The situation for Camus only deteriorated as the fight deepened. Horiguchi set him on rubbery legs with a two-punch combination in the waning moments, and though the Duke Roufus protégé managed to survive, the decision had long been lost.
Mizugaki Outlasts Roop, Halts Skid
World Extreme Cagefighting veteran Takeya Mizugaki threw the brakes on a two-fight losing streak with a unanimous verdict over George Roop in a featured battle at 135 pounds. All three cageside judges arrived at the same conclusion: 29-28 for Mizugaki (21-9-2, 8-4 UFC), who afterward was overcome by his emotions.
Roop (15-12-1, 5-8 UFC) did not make it easy. “The Ultimate Fighter” Season 8 semifinalist uncorked a fair share of leg kicks and fought well in tight spaces, often interrupting Mizugaki’s advances with a seemingly endless maze of clinches. Mizugaki punched in combination and countered on occasion, doing just enough to squeak by on the scorecards.
A former two-division Rage in the Cage champion, Roop has lost three of his past four fights.
Brandao Blows Away Kikuno
“The Ultimate Fighter” Season 14 winner Diego Brandao disposed of Katsunori Kikuno with first-round punches in a featherweight showcase. Kikuno (22-8-2, 2-3 UFC) met his end 28 seconds into round one, as he lost for the third time in four appearances.
Brandao (24-10, 6-3 UFC) showed no regard for the Japanese karateka’s skills. The Brazilian dropped Kikuno with an overhand right during their initial exchange and swarmed with punches on the ground. Kikuno briefly returned to his feet before being tossed back to the ground. Brandao then blitzed him with right hands, prompting referee Steve Perceval to act.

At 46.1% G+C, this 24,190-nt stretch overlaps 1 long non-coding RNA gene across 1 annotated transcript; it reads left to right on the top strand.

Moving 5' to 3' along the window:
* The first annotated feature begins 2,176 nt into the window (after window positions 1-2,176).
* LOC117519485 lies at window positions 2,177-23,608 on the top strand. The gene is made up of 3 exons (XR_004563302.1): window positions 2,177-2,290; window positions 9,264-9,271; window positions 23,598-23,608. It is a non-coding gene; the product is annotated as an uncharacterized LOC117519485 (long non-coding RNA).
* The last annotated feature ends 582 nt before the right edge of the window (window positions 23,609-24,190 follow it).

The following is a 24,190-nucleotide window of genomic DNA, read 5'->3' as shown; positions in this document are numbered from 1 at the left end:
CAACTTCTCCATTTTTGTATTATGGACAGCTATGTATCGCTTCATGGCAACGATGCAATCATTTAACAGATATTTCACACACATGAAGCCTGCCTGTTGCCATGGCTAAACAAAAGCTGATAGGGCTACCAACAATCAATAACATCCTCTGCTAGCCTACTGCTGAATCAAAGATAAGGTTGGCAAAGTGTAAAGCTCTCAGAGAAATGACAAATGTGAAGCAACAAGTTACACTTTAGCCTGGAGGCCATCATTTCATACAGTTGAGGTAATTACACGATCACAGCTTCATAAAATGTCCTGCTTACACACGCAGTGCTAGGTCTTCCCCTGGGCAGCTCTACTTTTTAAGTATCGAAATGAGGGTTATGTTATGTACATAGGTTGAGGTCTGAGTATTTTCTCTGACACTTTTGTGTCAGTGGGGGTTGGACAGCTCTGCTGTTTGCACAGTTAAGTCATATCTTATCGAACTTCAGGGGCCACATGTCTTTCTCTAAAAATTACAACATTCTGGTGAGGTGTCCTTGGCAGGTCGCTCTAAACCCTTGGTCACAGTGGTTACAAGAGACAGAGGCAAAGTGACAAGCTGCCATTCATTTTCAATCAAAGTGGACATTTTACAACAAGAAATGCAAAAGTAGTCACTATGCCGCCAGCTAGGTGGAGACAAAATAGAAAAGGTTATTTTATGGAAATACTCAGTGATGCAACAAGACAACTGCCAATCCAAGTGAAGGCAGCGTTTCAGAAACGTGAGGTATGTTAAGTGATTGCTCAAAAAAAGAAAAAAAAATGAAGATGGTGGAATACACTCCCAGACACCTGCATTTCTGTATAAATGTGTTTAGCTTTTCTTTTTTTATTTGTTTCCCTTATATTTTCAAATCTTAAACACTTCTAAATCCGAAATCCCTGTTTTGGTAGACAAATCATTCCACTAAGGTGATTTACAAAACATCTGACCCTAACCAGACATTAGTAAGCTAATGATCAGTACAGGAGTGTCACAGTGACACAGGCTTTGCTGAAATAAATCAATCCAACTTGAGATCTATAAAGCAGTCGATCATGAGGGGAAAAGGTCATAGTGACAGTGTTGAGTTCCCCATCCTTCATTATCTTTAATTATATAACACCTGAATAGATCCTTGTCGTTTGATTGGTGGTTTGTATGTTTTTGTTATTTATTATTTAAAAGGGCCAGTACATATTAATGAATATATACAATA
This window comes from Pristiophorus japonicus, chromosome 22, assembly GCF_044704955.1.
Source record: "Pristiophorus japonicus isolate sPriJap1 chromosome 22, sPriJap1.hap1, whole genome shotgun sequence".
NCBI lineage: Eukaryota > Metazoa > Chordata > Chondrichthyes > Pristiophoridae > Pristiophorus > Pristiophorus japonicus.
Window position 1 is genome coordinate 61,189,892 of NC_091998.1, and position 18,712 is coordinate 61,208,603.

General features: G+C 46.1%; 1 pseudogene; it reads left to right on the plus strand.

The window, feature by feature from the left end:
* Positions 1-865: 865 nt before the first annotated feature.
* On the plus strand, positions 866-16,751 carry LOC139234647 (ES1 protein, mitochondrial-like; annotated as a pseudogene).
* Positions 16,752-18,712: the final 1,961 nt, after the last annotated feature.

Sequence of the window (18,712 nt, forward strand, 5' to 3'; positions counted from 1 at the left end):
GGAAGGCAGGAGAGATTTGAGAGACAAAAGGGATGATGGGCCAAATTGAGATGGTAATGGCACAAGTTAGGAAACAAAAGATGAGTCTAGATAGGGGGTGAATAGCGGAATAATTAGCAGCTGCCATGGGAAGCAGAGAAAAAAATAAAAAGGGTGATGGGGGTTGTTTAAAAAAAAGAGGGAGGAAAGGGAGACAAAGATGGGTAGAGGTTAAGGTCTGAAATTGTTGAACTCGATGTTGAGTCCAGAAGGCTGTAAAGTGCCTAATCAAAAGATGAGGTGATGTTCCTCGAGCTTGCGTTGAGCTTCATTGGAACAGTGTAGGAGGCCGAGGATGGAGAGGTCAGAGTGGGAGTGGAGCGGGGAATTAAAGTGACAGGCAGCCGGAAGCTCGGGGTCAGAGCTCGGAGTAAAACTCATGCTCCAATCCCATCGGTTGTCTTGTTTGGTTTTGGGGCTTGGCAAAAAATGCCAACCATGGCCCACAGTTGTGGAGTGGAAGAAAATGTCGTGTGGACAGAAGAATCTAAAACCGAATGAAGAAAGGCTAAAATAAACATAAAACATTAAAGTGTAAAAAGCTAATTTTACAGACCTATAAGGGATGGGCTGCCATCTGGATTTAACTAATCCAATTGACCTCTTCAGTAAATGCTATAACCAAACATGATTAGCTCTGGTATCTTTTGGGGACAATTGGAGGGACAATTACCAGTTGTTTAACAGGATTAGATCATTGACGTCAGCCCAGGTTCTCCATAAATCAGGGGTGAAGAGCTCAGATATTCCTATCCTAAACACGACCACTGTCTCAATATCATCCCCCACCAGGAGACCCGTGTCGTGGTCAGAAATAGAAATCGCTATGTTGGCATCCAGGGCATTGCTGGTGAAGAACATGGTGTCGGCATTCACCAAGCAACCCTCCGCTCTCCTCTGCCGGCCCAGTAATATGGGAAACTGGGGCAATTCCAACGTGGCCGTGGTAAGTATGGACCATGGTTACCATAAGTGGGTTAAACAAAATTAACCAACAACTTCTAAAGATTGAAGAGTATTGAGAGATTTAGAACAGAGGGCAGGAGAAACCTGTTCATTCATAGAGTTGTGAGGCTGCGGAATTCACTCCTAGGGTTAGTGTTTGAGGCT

The 28-year-old Brandao has won five of his last seven bouts.
Hirota, Ishihara Battle to Draw
Former Deep titleholder Mizuto Hirota and Shooto veteran Teruto Ishihara fought to a split draw in the “Road to UFC: Japan” featherweight final. Two of the cageside judges scored it 29-28, one for Hirota, the other for Ishihara. The third judge saw it 29-29.
It appeared as though Ishihara (7-2-2, 0-0-1 UFC) was going to make it a runaway in the first round, as he kicked effectively to the body, head and legs, connected with repeated jabs and sat down his opponent with a searing left hook in the closing seconds. Hirota (17-7-1, 0-2-1 UFC) weathered his attack and waited for fatigue to force him to downshift. The 34-year-old pressured Ishihara with multi-punch volleys over the final two rounds, executed a takedown in the third and lured “Yashabo” into the clinch whenever he left an opening. However, it was not enough to nail down the victory, as the draw snapped Hirota’s three-fight winning streak.
Nakamura Choke Stuns Li
Former Sengoku and Shooto Pacific Rim champion Keita Nakamura rendered Jingliang Li unconscious with a third-round rear-naked choke in an undercard affair at 170 pounds. Nakamura (31-6-2, 1-3 UFC) finished it 2:17 into round three, posting his fifth consecutive victory.